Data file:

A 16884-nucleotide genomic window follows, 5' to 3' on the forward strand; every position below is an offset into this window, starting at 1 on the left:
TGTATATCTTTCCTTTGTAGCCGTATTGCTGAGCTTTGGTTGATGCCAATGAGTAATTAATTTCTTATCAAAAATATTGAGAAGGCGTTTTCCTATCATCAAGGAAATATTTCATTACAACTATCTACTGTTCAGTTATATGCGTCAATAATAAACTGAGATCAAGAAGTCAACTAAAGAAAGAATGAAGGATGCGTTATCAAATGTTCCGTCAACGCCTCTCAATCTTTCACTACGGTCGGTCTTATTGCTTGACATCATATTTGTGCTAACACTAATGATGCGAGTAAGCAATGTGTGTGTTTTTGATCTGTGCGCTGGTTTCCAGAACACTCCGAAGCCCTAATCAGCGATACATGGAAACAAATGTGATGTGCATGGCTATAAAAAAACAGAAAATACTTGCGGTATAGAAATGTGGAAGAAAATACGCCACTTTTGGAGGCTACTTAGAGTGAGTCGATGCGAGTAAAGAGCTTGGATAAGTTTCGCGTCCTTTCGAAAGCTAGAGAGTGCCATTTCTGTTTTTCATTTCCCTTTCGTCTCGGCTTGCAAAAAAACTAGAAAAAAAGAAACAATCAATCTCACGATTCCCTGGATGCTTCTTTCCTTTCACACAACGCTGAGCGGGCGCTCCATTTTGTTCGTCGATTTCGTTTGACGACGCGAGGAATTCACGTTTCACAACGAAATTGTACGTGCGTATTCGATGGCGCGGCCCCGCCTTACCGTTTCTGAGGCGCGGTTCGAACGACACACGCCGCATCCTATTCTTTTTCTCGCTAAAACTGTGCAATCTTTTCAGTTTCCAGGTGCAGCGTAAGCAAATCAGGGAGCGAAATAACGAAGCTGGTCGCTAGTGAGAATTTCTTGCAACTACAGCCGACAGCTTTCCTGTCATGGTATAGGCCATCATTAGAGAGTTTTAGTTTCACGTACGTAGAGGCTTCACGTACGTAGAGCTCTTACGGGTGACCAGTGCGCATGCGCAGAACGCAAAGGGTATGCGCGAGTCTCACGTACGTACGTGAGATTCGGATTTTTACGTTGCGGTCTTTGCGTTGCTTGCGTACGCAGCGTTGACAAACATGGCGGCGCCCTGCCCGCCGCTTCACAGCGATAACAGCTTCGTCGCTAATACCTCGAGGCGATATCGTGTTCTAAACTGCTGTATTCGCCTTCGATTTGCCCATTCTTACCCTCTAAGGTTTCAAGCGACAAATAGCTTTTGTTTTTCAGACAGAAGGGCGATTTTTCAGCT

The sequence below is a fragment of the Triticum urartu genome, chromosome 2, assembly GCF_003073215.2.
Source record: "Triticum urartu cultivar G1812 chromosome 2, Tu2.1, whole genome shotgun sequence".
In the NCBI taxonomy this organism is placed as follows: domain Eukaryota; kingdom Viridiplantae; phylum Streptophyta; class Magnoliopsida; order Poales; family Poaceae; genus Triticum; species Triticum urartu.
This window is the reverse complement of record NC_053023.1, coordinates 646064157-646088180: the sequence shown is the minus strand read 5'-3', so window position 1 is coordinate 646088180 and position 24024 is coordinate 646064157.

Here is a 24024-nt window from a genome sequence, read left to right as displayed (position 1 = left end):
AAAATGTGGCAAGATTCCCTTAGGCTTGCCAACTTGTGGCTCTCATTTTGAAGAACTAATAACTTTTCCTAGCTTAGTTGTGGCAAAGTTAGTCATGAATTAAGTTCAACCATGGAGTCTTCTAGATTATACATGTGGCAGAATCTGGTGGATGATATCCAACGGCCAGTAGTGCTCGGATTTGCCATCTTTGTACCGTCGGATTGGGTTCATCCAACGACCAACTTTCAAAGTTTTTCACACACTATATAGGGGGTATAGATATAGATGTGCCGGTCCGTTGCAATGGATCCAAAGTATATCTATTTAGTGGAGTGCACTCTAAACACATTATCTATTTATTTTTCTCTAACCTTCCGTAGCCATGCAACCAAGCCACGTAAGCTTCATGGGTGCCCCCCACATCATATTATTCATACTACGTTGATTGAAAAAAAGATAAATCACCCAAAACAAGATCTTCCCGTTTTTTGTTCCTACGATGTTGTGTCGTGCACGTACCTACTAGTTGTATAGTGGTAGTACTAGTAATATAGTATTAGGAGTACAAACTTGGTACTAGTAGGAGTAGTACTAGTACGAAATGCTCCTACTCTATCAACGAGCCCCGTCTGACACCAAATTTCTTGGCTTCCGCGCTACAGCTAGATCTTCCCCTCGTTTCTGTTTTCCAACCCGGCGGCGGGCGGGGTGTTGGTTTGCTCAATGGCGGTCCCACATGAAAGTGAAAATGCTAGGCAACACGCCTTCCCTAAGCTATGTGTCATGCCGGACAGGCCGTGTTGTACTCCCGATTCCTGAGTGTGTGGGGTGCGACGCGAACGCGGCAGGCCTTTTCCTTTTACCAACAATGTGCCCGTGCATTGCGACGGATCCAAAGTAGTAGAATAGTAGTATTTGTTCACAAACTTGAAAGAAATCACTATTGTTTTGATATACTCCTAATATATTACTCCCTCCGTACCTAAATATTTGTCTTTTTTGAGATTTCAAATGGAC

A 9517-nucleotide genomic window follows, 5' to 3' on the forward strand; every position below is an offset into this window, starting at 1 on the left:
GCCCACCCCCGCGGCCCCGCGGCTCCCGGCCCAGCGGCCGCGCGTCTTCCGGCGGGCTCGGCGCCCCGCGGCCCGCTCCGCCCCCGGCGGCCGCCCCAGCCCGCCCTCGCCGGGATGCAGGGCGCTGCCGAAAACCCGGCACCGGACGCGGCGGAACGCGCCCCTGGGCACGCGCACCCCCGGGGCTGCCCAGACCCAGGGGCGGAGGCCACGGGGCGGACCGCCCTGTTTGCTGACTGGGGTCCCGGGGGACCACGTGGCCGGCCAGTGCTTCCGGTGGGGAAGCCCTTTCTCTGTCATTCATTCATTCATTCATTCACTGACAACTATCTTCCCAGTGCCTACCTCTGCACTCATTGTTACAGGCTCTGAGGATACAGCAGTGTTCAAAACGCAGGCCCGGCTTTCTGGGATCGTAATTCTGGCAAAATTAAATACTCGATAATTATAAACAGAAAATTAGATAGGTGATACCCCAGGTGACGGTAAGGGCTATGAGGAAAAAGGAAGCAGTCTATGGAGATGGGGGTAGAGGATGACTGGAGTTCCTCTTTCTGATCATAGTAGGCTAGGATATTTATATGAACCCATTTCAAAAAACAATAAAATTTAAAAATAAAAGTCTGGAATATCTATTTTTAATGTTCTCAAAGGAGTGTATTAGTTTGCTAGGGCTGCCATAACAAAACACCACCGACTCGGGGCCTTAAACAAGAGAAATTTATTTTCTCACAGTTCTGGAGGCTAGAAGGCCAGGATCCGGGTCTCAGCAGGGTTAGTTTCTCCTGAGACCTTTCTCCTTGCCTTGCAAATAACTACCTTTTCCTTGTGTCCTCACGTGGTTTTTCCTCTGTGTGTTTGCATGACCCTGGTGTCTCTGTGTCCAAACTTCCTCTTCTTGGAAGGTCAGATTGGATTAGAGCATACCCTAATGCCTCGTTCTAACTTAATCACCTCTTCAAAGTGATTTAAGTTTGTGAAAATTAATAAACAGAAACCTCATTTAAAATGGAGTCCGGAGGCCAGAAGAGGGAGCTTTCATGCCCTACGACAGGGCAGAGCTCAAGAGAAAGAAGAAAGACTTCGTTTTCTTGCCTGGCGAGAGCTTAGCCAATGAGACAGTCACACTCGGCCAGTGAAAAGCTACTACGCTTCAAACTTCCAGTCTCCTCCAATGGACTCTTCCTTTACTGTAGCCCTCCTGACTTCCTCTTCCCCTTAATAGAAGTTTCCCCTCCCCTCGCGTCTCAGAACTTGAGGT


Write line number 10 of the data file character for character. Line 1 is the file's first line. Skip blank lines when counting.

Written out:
GCCCACCCCCGCGGCCCCGCGGCTCCCGGCCCAGCGGCCGCGCGTCTTCCGGCGGGCTCGGCGCCCCGCGGCCCGCTCCGCCCCCGGCGGCCGCCCCAGCCCGCCCTCGCCGGGATGCAGGGCGCTGCCGAAAACCCGGCACCGGACGCGGCGGAACGCGCCCCTGGGCACGCGCACCCCCGGGGCTGCCCAGACCCAGGGGCGGAGGCCACGGGGCGGACCGCCCTGTTTGCTGACTGGGGTCCCGGGGGACCACGTGGCCGGCCAGTGCTTCCGGTGGGGAAGCCCTTTCTCTGTCATTCATTCATTCATTCATTCACTGACAACTATCTTCCCAGTGCCTACCTCTGCACTCATTGTTACAGGCTCTGAGGATACAGCAGTGTTCAAAACGCAGGCCCGGCTTTCTGGGATCGTAATTCTGGCAAAATTAAATACTCGATAATTATAAACAGAAAATTAGATAGGTGATACCCCAGGTGACGGTAAGGGCTATGAGGAAAAAGGAAGCAGTCTATGGAGATGGGGGTAGAGGATGACTGGAGTTCCTCTTTCTGATCATAGTAGGCTAGGATATTTATATGAACCCATTTCAAAAAACAATAAAATTTAAAAATAAAAGTCTGGAATATCTATTTTTAATGTTCTCAAAGGAGTGTATTAGTTTGCTAGGGCTGCCATAACAAAACACCACCGACTCGGGGCCTTAAACAAGAGAAATTTATTTTCTCACAGTTCTGGAGGCTAGAAGGCCAGGATCCGGGTCTCAGCAGGGTTAGTTTCTCCTGAGACCTTTCTCCTTGCCTTGCAAATAACTACCTTTTCCTTGTGTCCTCACGTGGTTTTTCCTCTGTGTGTTTGCATGACCCTGGTGTCTCTGTGTCCAAACTTCCTCTTCTTGGAAGGTCAGATTGGATTAGAGCATACCCTAATGCCTCGTTCTAACTTAATCACCTCTTCAAAGTGATTTAAGTTTGTGAAAATTAATAAACAGAAACCTCATTTAAAATGGAGTCCGGAGGCCAGAAGAGGGAGCTTTCATGCCCTACGACAGGGCAGAGCTCAAGAGAAAGAAGAAAGACTTCGTTTTCTTGCCTGGCGAGAGCTTAGCCAATGAGACAGTCACACTCGGCCAGTGAAAAGCTACTACGCTTCAAACTTCCAGTCTCCTCCAATGGACTCTTCCTTTACTGTAGCCCTCCTGACTTCCTCTTCCCCTTAATAGAAGTTTCCCCTCCCCTCGCGTCTCAGAACTTGAGGT